US and South Korean forces raised their military alert level today, a day after North Korea renounced the 55-year-old truce on the peninsula and threatened war if its ships are searched for weapons of mass destruction.
Three days after North Korea carried out an underground nuclear test, the US-South Korea combined forces command moved its level of surveillance to the second-highest level on its scale of five, the highest since North Korea’s first nuclear test in 2006.
Meanwhile, the North’s state media accused the allies of plotting an attack, and warned that small incidents could have disastrous consequences. “The northward invasion scheme by the US and the South Korean puppet regime has exceeded the alarming level,” the Workers’ Newspaper said in an editorial. “A minor accidental skirmish can lead to a nuclear war.”
In Seoul, the spokesman for South Korea’s defence ministry said: “We are maintaining a tight defence posture to prevent the North’s military provocations. The military will deal sternly with provocative acts.” The South Korean JoongAng Ilbo newspaper reported that the Government has deployed extra anti-air missiles and artillery on five disputed islands in the Yellow Sea near the disputed sea border with the North.
South Korea has 670,000 soldiers supported by 28,500 South Korean troops and, since the Korean War ended in an Armistice in 1953, they have engaged in only minor exchanges with the million-strong army of the North.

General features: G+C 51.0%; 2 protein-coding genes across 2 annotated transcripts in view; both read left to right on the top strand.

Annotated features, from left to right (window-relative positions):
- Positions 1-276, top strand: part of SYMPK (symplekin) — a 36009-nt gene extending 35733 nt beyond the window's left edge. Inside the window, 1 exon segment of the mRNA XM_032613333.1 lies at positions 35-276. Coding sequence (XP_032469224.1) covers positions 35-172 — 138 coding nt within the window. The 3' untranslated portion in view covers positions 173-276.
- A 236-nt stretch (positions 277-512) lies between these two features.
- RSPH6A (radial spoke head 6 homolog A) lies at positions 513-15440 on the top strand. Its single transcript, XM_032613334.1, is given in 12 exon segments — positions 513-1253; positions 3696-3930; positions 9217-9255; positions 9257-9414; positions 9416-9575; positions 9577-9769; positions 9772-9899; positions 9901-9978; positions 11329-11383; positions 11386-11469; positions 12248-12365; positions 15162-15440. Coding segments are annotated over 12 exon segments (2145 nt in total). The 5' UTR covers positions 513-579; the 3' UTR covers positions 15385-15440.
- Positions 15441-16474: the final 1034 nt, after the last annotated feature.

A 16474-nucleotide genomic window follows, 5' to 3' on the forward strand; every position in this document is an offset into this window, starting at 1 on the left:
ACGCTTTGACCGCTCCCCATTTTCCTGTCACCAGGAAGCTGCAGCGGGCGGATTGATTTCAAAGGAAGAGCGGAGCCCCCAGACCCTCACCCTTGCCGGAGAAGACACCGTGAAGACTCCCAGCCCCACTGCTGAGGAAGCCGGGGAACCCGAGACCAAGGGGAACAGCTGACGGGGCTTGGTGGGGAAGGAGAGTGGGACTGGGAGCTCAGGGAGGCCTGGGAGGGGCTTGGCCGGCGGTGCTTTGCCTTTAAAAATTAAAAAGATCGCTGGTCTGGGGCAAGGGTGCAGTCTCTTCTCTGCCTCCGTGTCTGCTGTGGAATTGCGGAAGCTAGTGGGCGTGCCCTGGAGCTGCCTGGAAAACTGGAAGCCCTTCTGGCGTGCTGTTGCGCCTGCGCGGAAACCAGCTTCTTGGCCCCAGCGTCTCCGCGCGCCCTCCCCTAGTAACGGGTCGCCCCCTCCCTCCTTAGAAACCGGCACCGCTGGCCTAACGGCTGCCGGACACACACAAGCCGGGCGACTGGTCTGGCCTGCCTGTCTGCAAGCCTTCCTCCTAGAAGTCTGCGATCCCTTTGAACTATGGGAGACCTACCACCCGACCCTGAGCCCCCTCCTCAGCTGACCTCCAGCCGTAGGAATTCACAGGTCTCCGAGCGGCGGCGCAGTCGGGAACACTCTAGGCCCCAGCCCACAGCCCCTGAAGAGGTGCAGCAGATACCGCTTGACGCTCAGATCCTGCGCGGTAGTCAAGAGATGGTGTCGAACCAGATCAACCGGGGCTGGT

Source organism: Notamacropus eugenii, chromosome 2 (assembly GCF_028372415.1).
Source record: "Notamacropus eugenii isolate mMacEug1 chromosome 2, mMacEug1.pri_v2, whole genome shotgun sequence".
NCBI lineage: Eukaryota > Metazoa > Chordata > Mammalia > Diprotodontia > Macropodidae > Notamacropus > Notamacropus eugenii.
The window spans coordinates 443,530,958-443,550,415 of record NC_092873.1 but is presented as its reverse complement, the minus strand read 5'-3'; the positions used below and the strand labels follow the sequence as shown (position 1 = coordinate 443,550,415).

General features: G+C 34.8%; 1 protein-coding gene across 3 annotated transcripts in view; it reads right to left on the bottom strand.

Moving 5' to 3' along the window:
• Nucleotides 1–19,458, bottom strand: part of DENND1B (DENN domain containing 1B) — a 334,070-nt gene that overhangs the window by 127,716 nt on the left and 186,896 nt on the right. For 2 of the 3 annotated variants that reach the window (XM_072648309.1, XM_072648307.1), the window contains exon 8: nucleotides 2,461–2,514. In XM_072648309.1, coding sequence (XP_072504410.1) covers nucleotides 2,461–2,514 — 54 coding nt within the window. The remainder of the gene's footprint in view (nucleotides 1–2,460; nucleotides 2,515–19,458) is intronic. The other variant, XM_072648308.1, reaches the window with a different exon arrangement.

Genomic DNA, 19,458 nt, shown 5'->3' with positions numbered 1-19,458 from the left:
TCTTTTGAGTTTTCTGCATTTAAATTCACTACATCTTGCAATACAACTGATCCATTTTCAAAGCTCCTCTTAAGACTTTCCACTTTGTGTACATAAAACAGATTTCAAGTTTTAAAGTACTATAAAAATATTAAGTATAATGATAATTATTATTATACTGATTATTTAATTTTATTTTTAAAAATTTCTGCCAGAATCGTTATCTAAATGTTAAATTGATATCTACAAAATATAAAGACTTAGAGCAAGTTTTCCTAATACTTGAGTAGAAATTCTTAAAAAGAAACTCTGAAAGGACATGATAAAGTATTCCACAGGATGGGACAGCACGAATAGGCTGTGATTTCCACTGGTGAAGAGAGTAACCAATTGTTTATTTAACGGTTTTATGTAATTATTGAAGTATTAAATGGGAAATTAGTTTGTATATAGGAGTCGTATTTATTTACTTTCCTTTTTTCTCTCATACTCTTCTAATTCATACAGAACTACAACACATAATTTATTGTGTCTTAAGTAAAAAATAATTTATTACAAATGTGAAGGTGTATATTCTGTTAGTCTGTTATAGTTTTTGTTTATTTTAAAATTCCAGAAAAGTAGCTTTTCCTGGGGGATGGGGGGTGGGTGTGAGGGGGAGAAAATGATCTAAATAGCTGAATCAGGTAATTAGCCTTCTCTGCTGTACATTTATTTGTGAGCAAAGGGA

“The armistice has served as the legal basis for the ceasefire in Korea for over 55 years and significantly contributes to stability in the region,” said a statement by the United Nations command, the flag under which the US and its allies fought the war. “The armistice remains in force and is binding on all signatories, including North Korea.”
In Washington, the US Secretary of State, Hillary Clinton, said: “I want to underscore the commitment the United States has, and intends always to honour, for the defence of South Korea and Japan.” But there was no sign of panic, or reports of any preparation for large-scale military mobilisation in either North nor South. “We’re certainly concerned and take any threat seriously,” the State Department spokesman Robert Gibbs said. “But my sense is they’re trying to get renewed attention through sabre-rattling and bluster and threats.”
The announcement that the North would no longer observe the Armistice after South Korea joined the Proliferation Security Initiative, a multilateral effort to limit the spread of weapons of mass destruction by intercepting shipping and aviation. The North has threatened to abandon the Armistice five times in the past 15 years.
But after the underground nuclear test, then drills involving the firing of short-range missiles, and finally the renunciation of the Armistice, the question is what the North might do next. South Korean media speculated that Pyongyang might test launch another long-range missile, or engineer a skirmish on land or sea.
“The Democratic People’s Republic of Korea [North Korea] has tremendous military muscle and its own method of strike able to conquer any targets in its vicinity at one stroke or hit the US on the raw,” the Korean People’s Army said on Wednesday. “Those who provoke the Democratic People’s Republic of Korea once will not be able to escape its unimaginable and merciless punishment.”
Meanwhile, a respected US journal, the Bulletin of the Atomic Scientists, suggested that the test explosion on Monday was not, as Russian estimates had suggested, as big as the bombs that destroyed Hiroshima and Nagasaki. An article on the magazine’s website by Jeffrey Park, director of the Yale Institute for Biospheric Studies, estimates its size at four kilotonnes based on measurements of the artificial earthquake that it generated.
Richard Lloyd Parry, Asia Editor
May 28, 2009
Source: Times Online